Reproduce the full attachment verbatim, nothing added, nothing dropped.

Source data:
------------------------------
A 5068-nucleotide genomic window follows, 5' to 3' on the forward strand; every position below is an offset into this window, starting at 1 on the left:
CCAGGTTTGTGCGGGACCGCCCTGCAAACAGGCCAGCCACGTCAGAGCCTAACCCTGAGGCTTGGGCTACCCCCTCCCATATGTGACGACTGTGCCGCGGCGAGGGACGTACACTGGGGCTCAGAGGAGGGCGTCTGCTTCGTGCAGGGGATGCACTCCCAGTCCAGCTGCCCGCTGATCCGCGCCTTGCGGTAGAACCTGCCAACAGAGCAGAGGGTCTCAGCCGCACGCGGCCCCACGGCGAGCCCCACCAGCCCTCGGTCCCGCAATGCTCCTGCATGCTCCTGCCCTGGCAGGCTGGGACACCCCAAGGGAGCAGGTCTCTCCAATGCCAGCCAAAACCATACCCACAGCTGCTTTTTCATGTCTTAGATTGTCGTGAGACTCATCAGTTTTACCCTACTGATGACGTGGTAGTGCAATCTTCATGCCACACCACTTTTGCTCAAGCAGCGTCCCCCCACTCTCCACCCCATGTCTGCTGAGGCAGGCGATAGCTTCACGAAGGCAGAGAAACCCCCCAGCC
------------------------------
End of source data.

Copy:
A 5068-nucleotide genomic window follows, 5' to 3' on the forward strand; every position below is an offset into this window, starting at 1 on the left:
CCAGGTTTGTGCGGGACCGCCCTGCAAACAGGCCAGCCACGTCAGAGCCTAACCCTGAGGCTTGGGCTACCCCCTCCCATATGTGACGACTGTGCCGCGGCGAGGGACGTACACTGGGGCTCAGAGGAGGGCGTCTGCTTCGTGCAGGGGATGCACTCCCAGTCCAGCTGCCCGCTGATCCGCGCCTTGCGGTAGAACCTGCCAACAGAGCAGAGGGTCTCAGCCGCACGCGGCCCCACGGCGAGCCCCACCAGCCCTCGGTCCCGCAATGCTCCTGCATGCTCCTGCCCTGGCAGGCTGGGACACCCCAAGGGAGCAGGTCTCTCCAATGCCAGCCAAAACCATACCCACAGCTGCTTTTTCATGTCTTAGATTGTCGTGAGACTCATCAGTTTTACCCTACTGATGACGTGGTAGTGCAATCTTCATGCCACACCACTTTTGCTCAAGCAGCGTCCCCCCACTCTCCACCCCATGTCTGCTGAGGCAGGCGATAGCTTCACGAAGGCAGAGAAACCCCCCAGCC